Carte de visite and tintype album

Brown leather cover and metal clasp; back cover's part of the clasp is missing. Front cover detached; missing spine; binding broken in several places. White pages with two window openings on each side, with gold borders. Pages have gilded edges. Several tintypes have hand colouring.

Photographs consist of portraits. Many photographs missing.

Photo studios include: Richardson in Brooklyn, E.D.; Chas Weiffle Photographer, N.J.

Chevrolet Toronado (car sub-series)

Glossy gsp, white border. Depicts a car with man and woman standing behind it, outdoors, with a brick wall and trees in the background. Recto caption printed in photograph: "Toronado - A Chevrolet Experiemental Car on Exhibit at General Motors Futurama New York World's Fair." Verso crop lines and inscriptions in pencil. Vero top right: "55/mm-July"; centre: "20 picas"; bottom right: "1186," "36.3," "$15."

Cine-Kodak Combination Case, with Magazine 8 Camera

Item consists of a Cine-Kodak Combination case. Included inside the leather case are the Cine-Kodak Magazine 8 motion picture camera, several lenses, lens hood, filters, incident light attachment, case key and camera manual. It is a clockwork-driven camera that could run at 16, 26, 32 and 64 frames per second. It is fitted with an interchangeable lens.

Cine-Kodak Duo Splicer outfit

Item consists of a Cine-Kodak Duo Spicer Outfit complete with film cement, containers, an envelope of mounting screws and strips of practice film, and splicer. Missing applicators. For 8mm and 16mm movies, buth sound and silent.

Image Arts

Cine-Kodak Eight Model 20

Item consists of a Cine-Kodak Eight Model 20 motion picture camera. It was the first camera produced to use 8mm film. It is a simple, spool loading camera, powered by clockwork with a spring motor. It has a Kodak Anastigmat 13mm, f3.5 fixed focus lens, a newton finder in the handle, and runs at 16fps. The body is metal covered with black leather.

Cine-Kodak Eight Model 25

Item is black leather covered metal body video camera with a Newton finder in the handle. The object uses a spring motor at 16 fps and has a Kodak Anastigmat 13mm lens with a fixed focus f2.7.

Cine-Kodak Eight Model 60

Item consists of a Cine-Kodak Eight Model 60. One of the first movie cameras made by Kodak for 8mm film, it provided a cheap and portable option for home-movie makers compared to 16mm film.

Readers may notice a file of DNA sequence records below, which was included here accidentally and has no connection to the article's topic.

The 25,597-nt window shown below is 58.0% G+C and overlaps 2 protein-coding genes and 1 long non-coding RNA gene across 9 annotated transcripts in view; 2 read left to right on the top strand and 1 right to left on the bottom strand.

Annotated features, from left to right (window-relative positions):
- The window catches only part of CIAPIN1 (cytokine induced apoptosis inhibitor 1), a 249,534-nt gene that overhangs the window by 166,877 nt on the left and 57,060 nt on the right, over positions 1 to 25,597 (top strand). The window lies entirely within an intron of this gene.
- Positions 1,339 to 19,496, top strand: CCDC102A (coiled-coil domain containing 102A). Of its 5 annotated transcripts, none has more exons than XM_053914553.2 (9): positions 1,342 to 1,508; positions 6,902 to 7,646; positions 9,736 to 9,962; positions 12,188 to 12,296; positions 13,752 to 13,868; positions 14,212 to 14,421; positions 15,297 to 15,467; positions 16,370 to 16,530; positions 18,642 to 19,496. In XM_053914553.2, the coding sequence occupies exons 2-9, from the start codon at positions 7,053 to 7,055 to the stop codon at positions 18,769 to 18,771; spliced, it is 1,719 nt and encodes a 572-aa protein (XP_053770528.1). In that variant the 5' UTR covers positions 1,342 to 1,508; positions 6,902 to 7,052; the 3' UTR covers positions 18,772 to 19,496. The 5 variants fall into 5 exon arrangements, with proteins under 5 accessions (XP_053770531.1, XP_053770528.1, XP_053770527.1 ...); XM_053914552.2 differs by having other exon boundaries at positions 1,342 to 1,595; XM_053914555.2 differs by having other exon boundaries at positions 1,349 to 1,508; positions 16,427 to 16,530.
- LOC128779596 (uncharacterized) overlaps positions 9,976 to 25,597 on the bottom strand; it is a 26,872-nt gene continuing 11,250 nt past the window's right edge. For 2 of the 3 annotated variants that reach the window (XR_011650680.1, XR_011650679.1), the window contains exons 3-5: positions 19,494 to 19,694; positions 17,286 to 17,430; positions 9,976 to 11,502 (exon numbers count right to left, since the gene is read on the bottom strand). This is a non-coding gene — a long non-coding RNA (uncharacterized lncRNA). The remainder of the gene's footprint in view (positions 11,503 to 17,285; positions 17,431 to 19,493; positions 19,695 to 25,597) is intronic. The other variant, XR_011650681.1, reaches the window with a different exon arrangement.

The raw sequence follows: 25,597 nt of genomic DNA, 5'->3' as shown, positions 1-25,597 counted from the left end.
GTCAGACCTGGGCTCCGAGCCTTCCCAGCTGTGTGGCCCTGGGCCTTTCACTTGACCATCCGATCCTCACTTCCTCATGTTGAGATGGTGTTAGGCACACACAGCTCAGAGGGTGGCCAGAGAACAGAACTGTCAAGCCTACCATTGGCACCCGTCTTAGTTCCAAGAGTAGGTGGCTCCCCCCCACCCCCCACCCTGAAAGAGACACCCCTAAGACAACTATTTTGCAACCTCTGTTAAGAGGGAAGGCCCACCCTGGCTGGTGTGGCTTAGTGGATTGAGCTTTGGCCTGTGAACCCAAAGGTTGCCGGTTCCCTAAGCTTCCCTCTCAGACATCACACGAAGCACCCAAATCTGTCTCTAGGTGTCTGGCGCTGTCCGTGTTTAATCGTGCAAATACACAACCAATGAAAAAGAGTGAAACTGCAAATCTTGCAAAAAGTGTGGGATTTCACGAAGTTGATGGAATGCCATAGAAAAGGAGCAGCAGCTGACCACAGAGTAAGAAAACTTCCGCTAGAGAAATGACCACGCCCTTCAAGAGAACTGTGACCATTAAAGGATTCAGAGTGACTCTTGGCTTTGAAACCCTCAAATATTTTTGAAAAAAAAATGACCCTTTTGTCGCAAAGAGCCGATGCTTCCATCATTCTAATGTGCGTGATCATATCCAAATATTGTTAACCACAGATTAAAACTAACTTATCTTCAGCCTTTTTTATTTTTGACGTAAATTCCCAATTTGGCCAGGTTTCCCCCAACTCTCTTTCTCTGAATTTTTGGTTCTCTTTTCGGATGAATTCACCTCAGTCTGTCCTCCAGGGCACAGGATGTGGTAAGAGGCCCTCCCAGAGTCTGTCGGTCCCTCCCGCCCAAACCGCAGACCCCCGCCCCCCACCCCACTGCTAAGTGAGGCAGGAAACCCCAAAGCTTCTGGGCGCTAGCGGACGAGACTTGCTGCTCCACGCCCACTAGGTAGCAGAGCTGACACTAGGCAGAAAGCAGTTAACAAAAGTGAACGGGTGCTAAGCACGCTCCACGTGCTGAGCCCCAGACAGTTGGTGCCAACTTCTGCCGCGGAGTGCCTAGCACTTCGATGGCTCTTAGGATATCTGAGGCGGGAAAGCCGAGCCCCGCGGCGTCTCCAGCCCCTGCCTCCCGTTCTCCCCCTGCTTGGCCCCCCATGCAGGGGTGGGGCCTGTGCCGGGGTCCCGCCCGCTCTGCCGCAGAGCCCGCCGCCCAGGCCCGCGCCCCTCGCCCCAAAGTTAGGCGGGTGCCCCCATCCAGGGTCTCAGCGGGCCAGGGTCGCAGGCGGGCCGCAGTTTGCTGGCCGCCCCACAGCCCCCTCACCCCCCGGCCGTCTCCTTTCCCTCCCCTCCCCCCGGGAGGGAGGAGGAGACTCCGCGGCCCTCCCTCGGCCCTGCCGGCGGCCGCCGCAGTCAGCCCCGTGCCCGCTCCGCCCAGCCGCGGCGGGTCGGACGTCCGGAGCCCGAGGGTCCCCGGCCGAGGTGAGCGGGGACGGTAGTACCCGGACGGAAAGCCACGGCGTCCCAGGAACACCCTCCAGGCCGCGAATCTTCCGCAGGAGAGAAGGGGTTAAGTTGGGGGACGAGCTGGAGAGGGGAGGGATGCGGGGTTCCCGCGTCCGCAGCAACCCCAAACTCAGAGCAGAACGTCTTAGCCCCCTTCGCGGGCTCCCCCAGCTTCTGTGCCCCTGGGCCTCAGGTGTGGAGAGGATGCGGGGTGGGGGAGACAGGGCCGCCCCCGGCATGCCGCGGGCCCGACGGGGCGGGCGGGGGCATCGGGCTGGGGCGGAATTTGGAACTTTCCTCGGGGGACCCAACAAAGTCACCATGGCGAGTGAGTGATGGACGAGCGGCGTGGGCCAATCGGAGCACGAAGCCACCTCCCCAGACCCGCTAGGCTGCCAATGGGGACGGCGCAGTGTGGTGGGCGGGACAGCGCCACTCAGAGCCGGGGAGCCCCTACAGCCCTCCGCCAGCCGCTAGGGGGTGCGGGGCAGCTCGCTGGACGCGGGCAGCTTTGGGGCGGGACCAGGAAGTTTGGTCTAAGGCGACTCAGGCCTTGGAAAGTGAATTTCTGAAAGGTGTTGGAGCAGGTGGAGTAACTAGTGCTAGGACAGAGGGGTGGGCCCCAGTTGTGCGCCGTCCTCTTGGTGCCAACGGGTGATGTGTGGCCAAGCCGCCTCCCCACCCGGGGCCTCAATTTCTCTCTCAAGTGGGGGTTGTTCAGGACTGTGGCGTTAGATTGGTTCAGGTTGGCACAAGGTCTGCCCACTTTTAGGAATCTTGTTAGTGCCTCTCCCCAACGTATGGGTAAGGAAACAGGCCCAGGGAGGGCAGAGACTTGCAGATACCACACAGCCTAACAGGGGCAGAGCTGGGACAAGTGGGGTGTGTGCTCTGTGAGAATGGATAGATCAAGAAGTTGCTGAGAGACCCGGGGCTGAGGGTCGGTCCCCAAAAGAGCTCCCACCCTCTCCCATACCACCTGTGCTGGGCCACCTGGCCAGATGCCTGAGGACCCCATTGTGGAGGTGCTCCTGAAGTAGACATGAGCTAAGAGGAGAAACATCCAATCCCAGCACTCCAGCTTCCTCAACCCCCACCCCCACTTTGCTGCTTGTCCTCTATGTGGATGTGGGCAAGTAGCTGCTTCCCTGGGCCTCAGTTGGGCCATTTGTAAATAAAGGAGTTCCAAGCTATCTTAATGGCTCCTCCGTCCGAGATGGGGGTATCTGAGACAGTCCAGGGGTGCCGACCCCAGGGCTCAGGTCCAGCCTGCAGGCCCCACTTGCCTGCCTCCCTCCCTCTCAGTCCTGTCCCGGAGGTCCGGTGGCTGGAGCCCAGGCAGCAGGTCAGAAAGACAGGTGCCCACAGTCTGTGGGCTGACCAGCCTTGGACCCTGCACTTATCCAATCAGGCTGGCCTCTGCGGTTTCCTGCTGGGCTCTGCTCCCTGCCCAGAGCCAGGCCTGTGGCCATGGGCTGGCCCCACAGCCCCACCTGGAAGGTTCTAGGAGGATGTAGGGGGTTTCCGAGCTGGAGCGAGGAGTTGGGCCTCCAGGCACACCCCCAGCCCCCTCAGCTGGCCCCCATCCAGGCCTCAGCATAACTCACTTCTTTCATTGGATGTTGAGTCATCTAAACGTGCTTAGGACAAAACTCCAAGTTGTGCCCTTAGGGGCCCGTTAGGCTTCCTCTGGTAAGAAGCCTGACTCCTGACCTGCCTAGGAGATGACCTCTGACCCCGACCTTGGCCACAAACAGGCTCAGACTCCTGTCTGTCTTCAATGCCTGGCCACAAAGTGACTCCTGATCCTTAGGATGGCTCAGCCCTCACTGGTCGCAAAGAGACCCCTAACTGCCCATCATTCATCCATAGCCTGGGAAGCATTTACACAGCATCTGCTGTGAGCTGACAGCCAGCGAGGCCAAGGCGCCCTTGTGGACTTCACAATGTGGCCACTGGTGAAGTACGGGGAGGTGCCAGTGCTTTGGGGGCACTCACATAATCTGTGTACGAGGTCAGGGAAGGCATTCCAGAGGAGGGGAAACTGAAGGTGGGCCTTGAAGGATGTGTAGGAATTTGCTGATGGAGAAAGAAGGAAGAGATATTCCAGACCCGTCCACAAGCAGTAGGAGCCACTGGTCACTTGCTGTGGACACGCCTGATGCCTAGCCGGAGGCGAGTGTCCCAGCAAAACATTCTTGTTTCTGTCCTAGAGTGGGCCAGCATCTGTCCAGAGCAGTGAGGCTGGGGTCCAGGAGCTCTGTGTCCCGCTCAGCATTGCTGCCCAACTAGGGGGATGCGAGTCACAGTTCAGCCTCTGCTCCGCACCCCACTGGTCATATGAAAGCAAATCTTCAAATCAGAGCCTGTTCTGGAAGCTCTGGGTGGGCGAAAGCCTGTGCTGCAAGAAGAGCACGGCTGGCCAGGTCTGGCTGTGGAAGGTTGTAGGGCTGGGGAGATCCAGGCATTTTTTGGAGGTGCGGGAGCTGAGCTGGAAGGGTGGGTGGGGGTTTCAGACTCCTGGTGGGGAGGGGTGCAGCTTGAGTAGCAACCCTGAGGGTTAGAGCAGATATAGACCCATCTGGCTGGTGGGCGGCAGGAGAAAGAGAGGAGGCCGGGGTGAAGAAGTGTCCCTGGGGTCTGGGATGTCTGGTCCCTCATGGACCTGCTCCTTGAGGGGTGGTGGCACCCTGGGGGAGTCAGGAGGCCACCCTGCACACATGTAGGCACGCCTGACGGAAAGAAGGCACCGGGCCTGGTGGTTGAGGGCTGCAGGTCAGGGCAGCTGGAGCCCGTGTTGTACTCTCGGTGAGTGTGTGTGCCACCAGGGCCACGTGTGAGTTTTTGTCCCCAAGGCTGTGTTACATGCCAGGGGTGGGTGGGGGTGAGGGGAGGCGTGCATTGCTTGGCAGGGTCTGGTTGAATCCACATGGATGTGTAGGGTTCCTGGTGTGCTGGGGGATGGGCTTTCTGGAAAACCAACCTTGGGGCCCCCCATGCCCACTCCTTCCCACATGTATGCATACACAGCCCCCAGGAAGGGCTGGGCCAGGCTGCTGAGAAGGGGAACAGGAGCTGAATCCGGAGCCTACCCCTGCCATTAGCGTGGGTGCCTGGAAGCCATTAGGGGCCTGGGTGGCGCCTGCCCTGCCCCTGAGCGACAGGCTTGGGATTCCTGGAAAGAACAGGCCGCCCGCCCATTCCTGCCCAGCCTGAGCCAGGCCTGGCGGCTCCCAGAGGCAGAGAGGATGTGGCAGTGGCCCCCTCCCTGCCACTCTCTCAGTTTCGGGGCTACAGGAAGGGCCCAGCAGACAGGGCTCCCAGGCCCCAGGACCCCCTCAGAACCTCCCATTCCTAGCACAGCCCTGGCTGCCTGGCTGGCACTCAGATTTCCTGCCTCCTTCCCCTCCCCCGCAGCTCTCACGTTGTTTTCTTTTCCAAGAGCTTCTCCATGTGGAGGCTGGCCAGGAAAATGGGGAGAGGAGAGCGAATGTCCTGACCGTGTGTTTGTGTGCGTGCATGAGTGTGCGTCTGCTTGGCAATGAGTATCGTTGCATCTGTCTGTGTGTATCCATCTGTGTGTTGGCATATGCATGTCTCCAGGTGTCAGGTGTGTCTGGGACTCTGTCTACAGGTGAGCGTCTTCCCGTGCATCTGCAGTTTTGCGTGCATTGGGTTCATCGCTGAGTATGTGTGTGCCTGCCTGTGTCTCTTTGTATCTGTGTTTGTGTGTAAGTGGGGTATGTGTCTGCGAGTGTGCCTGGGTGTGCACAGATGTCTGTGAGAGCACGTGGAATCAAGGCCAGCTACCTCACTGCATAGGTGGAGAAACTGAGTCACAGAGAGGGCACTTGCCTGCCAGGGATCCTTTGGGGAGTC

Cine-Kodak Magazine 16

Item consists of a Cine-Kodak Magazine 16 motion picture camera. It used 16mm film and was Kodak's first personal movie camera. It has a Kodak Anastigmat f:1.9 25mm lens and can film at 16, 32 or 64 fps. It winds with a fold down crank. The body is metal covered with black leather.

Cine-Kodak Magazine 8

Item consists of a Cine-Kodak Magazine 8 Camera. It was introduced in the United States in 1946 and manufactured until 1955. It is a clockwork-driven camera capable of running at 16, 26, 32 and 64 frames per second. It has a Kodak Cine Ektanon Lens 13mm f/1.9. The lens is interchangeable and the wheel at the top of the camera is used to alter the viewfinder image according to the focal length. On the side is a universal guide for different types of daylight.

Eastman Kodak Company

Cine-Kodak Magazine 8 Camera

Item consists of a Cine-Kodak Magazine 8 Camera. It was introduced in the United States in 1946 and manufactured until 1955. It is a clockwork-driven camera capable of running at 16, 26, 32 and 64 frames per second. It has a Kodak Anastigmat f:1.9 13mm lens. The lens is interchangeable and the wheel at the top of the camera is used to alter the viewfinder image according to the focal length. On the side is a universal guide for different types of daylight.

Cine-Kodak Magazine 8 Camera outfit case

Item consists of a Cine-Kodak Magazine 8 Camera. It was introduced in the United States in 1946 and manufactured until 1955. It is a clockwork-driven camera capable of running at 16, 26, 32 and 64 frames per second. It has a Kodak Cine Ektanon Lens 13mm f/1.9. The lens is interchangeable and the wheel at the top of the camera is used to alter the viewfinder image according to the focal length. On the side is a universal guide for different types of daylight. It is in a hard brown case with filters, a second lens, a manual, purchase receipts and an adaptor ring.

Cine-Kodak Model B

Item is a Cine-Kodak Model B, the follow-up model of the Cine-Kodak which was the first 16mm camera. It has a cast aluminum body, hand crank and spring motor. The use of a tripod was required to allow varying speeds and single frames to be taken.

Eastman Kodak Company

Cine-Kodak Model B

Item consists of a Cine-Kodak Model B. It is the follow-up model to the Cine-Kodak, the first 16mm camera. As opposed to the Cine-Kodak, the motor Cine-Kodak Model B is spring-driven rather than hand-cranked, which allowed for it to be used without a tripod. It has an f/3.5 20mm lens and a Newton finder. It has a portrait attachment for close ups from 2 to 5 feet.

Cine-Kodak Model B

Item consists of a Cine-Kodak Model B 16mm motion picture camera. It was the follow-up to the Cine-Kodak, the world's first 16mm movie camera, featuring a spring motor. The body is an aluminum box covered in black leatherette.

Cine-Kodak Model B

Item is a Cine-Kodak Model B, the follow-up model of the Cine-Kodak which was the first 16mm camera. It has a cast aluminum body, hand crank and spring motor. The use of a tripod was required to allow varying speeds and single frames to be taken.